For years it has been suggested that going for a walk or exercising can help with writers' block and get the creative juices flowing. Now researchers have shown that regular exercise really does improve creativity
The philosopher and author Henry Thoreau claimed that his thoughts began to flow ‘the moment my legs began to move.’
Now scientists have discovered that taking part in regular exercise such as going for a walk or riding a bike really does improve creative thought.
Cognitive psychologist Professor Lorenza Colzato of Leiden University in The Netherlands, found that those who exercised for four times a week were able to think more creatively than those with a more sedentary lifestyle.
When tested the volunteers who exercised regularly performed better on a series of cognitive tests.
Prof Colzato: “Anecdotal literature suggests that creative people sometimes use bodily movement to help overcome mental blocks and lack of inspiration.
“Indeed authors such as Henry James and Thomas Mann used to walk before starting to write.
“We think that physical movement is good for the ability to think flexibly, but only if the body is used to being active.
“Otherwise a large part of the energy intended for creative thinking goes to the movement itself.
“Exercising on a regular basis may thus act as a cognitive enhancer promoting creativity in inexpensive and healthy ways.”
Many authors and artists have recommended fresh air or a long walk for firing up the neurons, to inspire creativity or getting rid of writer’s block.
Previously Roddy Doyle, author of the Commitments, has recommended that writers keep their thesaurus at the back of the garden shed or: “somewhere that demands travel or effort,” to help when they are stuck for words.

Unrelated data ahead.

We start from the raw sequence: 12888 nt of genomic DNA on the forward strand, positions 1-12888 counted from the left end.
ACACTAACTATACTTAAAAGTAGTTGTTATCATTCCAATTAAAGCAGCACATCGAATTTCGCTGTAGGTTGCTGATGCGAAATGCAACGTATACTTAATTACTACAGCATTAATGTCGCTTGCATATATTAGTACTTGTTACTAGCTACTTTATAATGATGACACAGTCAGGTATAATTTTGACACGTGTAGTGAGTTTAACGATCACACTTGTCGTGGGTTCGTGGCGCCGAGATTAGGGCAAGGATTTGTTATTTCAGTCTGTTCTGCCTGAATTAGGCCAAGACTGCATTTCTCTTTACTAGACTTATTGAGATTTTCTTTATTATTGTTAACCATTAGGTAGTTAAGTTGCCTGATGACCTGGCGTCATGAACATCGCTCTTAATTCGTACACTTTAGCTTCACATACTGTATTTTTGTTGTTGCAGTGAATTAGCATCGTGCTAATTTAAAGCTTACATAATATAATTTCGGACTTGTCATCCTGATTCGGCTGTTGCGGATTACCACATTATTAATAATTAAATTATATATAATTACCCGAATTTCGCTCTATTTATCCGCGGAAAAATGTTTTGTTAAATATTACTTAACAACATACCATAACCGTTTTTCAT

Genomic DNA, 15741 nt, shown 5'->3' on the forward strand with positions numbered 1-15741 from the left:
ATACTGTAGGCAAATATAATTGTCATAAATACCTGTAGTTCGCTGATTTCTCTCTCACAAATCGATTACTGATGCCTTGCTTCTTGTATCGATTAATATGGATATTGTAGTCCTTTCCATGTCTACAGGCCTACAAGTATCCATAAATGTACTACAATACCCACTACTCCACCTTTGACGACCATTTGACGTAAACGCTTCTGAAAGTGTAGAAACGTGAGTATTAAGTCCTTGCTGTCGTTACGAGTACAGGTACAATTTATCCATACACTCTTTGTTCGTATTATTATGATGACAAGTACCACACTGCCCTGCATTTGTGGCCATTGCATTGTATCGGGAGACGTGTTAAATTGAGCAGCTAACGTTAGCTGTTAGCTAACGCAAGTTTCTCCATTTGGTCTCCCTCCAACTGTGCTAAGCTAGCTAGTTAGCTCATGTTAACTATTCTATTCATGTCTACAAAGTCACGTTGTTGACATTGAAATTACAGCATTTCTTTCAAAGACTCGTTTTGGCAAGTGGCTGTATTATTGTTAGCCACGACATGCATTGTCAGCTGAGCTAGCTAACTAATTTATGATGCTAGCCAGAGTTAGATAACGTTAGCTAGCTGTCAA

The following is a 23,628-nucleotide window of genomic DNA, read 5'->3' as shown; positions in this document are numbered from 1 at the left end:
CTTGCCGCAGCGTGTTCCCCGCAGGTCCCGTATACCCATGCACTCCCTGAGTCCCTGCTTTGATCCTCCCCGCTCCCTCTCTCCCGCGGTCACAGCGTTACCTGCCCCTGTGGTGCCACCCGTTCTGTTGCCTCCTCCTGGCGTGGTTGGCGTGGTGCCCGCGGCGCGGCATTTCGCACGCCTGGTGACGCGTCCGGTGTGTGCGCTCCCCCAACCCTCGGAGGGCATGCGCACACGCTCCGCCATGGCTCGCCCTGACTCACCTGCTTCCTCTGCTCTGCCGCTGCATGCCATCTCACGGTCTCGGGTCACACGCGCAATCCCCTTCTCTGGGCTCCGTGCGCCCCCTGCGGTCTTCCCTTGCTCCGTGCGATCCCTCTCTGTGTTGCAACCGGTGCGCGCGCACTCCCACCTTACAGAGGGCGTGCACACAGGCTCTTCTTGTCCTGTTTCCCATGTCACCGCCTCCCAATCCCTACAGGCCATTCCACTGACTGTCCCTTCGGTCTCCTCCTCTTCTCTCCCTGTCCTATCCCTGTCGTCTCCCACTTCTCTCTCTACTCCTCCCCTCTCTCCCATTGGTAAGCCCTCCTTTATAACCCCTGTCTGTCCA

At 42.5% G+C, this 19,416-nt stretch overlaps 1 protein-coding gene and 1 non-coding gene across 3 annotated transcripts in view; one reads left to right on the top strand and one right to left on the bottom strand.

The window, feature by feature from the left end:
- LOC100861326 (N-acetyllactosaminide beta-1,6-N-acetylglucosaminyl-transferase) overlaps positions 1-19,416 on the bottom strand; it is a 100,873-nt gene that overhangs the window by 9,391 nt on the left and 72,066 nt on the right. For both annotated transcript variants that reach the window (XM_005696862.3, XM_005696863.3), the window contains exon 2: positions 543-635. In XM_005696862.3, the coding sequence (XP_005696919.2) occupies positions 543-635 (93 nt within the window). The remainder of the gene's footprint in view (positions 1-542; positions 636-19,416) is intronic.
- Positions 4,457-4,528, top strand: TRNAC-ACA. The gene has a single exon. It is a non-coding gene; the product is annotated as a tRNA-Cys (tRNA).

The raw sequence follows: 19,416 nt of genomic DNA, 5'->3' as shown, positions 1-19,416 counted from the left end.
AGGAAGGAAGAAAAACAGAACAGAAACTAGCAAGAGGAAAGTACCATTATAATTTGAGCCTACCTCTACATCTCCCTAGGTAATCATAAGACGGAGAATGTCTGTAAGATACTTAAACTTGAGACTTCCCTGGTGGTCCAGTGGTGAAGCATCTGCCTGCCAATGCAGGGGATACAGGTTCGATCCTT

Hilary Mantel has also advised getting away from the desk and taking part in some kind of activity when ideas are drying up: “Take a walk, take a bath, go to sleep, make a pie draw, listen to music,” she has said.
Volunteers were asked to take part in an ‘Alternative Uses Test’ - where they were invited to come up with ways a pen could be used, other than for writing, and a ‘Remote Associates Test’ where participants were asked to find a common link between three words.
“We compared the results of those who exercise at least four times a week with the results of those who don’t exercise on a regular basis, “ said Prof Colzato.
“We found that people who are doing exercise on a regular basis outperform those who don’t. We think that physical xercise trains your brain to become more flexible in finding creative solutions.”
The effects do not last long however. Researchers found that the performance for those exercising regularly dropped when they were completely at rest.
The research is published in Frontiers in Human Neuroscience.
Source: The Telegraph
December 3, 2013
By Sarah Knapton